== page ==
And of course, you can’t discuss David Palmer without bringing up his wife, Sherry, masterfully played by Penny Johnson Jerald. They appear to have the perfect marriage, but as the scandal begins to unfold Sherry makes it very clear it is more important they get to the White House then the truth be told. It’s actually something of a stretch to believe that a marriage could implode over the course of a day, but the longer we observe Sherry, we get the very clear picture that the roots have been there all along — David was just too blind to see it.

David ultimately does tell the truth about the cover-up and it ends up with him sweeping Super Tuesday, but perhaps the most meaningful moment comes when David decides in the final episode of Day 1 to divorce Sherry despite all the potential fallout. And there will be a lot of that.

I suppose this should be the part of the story where I have to mention that David Palmer was an African-American and therefore you might see the roots between Hays Bert’s portrayal and the election Barack Obama six years later. While I’ll admit that it may have played a role in people being able to accept the idea of a black President, I don’t think this is a case of correlation equaling causation. The main reason is, the series never made as much a point of this. In fact, Palmer says so directly when he learns the nature of the plot: “This has nothing to do with me running for President…or me being black.” That being said, the overall brilliant ethics and morals of Palmer and how he was willing to put the good of the country well before that of his own makes him a model portrayal. And I think the reason he resonates with me more than Jed Bartlet in The West Wing is that Palmer mixed his idealism with realpolitik in a way I just can’t ever say Bartlet doing.

During Season 2, David Palmer is suspicious of the Head of The NSA hiding intelligence of him on a terrorist plot. He goes to one of his Secret Service agents who have experience with ‘enhanced interrogation’. He tells him very clear that what he’s about to do falls outside his charge and tells him he wants him to question Stanton. The agent asks: “If he resists, how far am I permitted to go?” Palmer essentially tells him to do what is necessary. Without hesitation. For the next hour, the agent tortures this government head. At one point Palmer walks in and asks him for information. When the man is still resistant, he turns to agent with one word: “Continue.” Immediately afterwards, the man breaks and provides details vital to every aspect of the plot.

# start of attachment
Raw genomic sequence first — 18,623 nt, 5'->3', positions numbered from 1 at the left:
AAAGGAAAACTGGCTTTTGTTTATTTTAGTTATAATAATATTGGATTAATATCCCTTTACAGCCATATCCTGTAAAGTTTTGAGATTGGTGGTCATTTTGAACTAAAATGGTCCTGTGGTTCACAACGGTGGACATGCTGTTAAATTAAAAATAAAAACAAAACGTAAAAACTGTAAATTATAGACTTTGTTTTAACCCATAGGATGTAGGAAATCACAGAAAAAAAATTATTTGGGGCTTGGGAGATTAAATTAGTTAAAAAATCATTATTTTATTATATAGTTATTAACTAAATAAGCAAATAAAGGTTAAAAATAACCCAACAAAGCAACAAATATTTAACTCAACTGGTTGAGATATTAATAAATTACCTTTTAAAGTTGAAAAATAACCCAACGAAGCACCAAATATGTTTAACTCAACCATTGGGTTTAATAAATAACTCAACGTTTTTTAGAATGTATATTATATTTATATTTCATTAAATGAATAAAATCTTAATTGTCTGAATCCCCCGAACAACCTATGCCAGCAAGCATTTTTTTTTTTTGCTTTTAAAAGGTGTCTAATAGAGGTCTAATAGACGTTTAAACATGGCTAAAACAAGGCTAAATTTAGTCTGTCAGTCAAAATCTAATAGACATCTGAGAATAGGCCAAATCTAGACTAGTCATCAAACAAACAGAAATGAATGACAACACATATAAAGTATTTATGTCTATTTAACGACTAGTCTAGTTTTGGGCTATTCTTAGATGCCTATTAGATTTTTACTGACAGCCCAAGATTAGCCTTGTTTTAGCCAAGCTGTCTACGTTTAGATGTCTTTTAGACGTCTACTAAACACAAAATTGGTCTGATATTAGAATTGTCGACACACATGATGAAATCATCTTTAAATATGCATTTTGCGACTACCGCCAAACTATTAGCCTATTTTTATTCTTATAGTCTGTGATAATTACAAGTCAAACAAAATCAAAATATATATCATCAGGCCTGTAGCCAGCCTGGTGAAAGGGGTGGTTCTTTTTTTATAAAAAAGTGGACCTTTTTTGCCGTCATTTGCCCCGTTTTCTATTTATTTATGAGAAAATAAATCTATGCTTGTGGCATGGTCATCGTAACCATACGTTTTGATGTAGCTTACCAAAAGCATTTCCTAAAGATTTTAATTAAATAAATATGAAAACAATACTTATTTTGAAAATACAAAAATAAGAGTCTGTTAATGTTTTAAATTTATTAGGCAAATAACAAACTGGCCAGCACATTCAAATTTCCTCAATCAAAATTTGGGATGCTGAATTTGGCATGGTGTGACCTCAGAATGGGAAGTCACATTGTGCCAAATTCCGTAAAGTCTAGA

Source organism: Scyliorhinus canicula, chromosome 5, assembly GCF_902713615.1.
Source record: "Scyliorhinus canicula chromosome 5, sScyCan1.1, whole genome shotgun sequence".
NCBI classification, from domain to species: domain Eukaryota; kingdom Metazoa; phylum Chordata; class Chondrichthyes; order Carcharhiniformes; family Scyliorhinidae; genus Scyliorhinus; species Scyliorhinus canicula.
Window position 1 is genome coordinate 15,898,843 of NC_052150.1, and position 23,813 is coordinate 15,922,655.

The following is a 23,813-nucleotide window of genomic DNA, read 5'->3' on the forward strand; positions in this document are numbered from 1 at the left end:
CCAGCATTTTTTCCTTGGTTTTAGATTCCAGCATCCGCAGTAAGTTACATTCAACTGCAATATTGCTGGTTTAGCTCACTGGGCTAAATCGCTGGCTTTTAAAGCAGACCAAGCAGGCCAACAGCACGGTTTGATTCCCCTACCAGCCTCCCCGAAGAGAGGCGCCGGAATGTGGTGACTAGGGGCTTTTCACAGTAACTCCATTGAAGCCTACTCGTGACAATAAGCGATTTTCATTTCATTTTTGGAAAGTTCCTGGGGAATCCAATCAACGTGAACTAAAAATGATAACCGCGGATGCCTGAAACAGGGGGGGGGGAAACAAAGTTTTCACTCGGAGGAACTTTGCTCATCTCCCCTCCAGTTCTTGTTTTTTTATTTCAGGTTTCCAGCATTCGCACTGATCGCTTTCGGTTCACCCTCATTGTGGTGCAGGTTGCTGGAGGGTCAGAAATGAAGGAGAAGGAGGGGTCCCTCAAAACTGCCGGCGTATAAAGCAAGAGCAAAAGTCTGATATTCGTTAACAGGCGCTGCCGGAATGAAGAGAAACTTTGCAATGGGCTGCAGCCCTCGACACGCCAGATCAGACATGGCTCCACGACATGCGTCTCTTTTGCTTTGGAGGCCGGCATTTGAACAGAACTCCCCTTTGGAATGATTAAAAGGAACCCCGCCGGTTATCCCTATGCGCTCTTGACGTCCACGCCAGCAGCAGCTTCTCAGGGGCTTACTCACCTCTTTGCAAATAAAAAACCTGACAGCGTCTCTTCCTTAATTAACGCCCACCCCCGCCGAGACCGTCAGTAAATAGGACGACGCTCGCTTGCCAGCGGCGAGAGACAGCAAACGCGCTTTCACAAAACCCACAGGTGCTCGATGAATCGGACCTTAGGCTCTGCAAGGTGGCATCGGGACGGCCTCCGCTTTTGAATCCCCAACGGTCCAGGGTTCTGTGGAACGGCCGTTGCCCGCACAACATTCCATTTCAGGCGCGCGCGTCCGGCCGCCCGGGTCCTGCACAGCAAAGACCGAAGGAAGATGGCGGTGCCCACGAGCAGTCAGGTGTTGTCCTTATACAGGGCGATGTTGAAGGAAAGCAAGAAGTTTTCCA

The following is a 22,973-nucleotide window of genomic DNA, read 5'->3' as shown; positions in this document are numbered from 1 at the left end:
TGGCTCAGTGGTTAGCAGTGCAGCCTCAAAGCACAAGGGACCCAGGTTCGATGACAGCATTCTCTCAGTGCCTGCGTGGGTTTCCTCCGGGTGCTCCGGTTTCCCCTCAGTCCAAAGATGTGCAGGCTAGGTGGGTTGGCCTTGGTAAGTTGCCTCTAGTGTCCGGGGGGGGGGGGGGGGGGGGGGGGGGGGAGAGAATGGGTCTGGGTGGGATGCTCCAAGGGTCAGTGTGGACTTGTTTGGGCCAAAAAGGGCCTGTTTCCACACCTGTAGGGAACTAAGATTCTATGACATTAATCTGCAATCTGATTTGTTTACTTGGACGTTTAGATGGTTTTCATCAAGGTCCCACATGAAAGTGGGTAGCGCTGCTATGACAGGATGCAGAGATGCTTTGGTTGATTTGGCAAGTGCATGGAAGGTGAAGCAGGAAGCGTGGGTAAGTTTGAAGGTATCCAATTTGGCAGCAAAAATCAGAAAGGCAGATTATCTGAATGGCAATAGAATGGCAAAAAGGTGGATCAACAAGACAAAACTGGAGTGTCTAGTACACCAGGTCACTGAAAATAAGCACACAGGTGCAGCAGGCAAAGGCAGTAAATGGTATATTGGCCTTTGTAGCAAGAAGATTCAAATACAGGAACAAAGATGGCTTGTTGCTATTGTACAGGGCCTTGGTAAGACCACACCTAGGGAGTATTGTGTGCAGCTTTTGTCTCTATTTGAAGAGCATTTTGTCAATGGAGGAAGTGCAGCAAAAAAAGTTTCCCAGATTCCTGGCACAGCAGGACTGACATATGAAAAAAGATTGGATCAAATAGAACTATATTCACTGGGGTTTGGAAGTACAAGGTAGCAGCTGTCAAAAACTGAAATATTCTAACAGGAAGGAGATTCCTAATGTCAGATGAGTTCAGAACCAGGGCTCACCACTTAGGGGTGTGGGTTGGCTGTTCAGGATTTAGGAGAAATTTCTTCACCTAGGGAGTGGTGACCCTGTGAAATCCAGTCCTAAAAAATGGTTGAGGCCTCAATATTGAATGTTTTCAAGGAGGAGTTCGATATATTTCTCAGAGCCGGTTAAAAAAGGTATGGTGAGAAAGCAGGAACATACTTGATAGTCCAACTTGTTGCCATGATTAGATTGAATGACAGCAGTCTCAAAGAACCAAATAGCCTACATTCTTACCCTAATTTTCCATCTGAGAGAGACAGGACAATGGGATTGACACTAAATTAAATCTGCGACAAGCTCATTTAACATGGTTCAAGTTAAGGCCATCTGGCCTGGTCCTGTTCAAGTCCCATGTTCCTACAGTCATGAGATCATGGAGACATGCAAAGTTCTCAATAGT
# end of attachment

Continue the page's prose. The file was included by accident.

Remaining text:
The stories of David’s family would become less evident during his ‘term’ (Seasons 2 and 3 were spaced out so then when the third day took place, Palmer was running for reelection) but it was clear throughout the series about the loyalty of the friendships he had. Two in particular stand out: his friendship with Mike Novick, who ran his campaign and would become his chief of staff in Day 2. Mike was completely loyal to David throughout Day 1 and stayed faithful through much of Day 2 — which is why, when the Vice President had doubts about Palmer’s leadership and decided to invoke the 25th Amendment, Mike’s betrayal no doubt hurt the fans (especially me) immensely. Palmer didn’t hesitate at the end of Day 2; he would forgive his Vice President and Cabinet, but demands Mike resign. (The two would one day work it out; I’ll get to that later.)

The other and, in my opinion one of the great friendships in any TV show was that of Palmer and the head of his Secret Service detail Aaron Pierce. Glenn Morshower has had many brilliant roles throughout his career, but this is his crowning achievement. Pierce started out determined to protect the President more than anything (and he would actually form a friendship with Jack as well) but as the series went on, it was clear that the two men respected each other in a way beyond the most powerful man in the world and his bodyguard. No matter how small the role Pierce had in Day 2 and Day 3 whenever he and Palmer were in the same room, you could tell there was mutual respect in a way that I’d rarely seen on TV before or since.

Eventually Palmer’s character would face an ethical challenge he could not bring himself to overcome and choose not to stand for reelection. But as we would see, just because David Palmer was gone, his shadow would linger over the series for a very long time.



David B Morris

After years of laboring for love in my blog on TV, I have decided to expand my horizons by blogging about my great love to a new and hopefully wider field.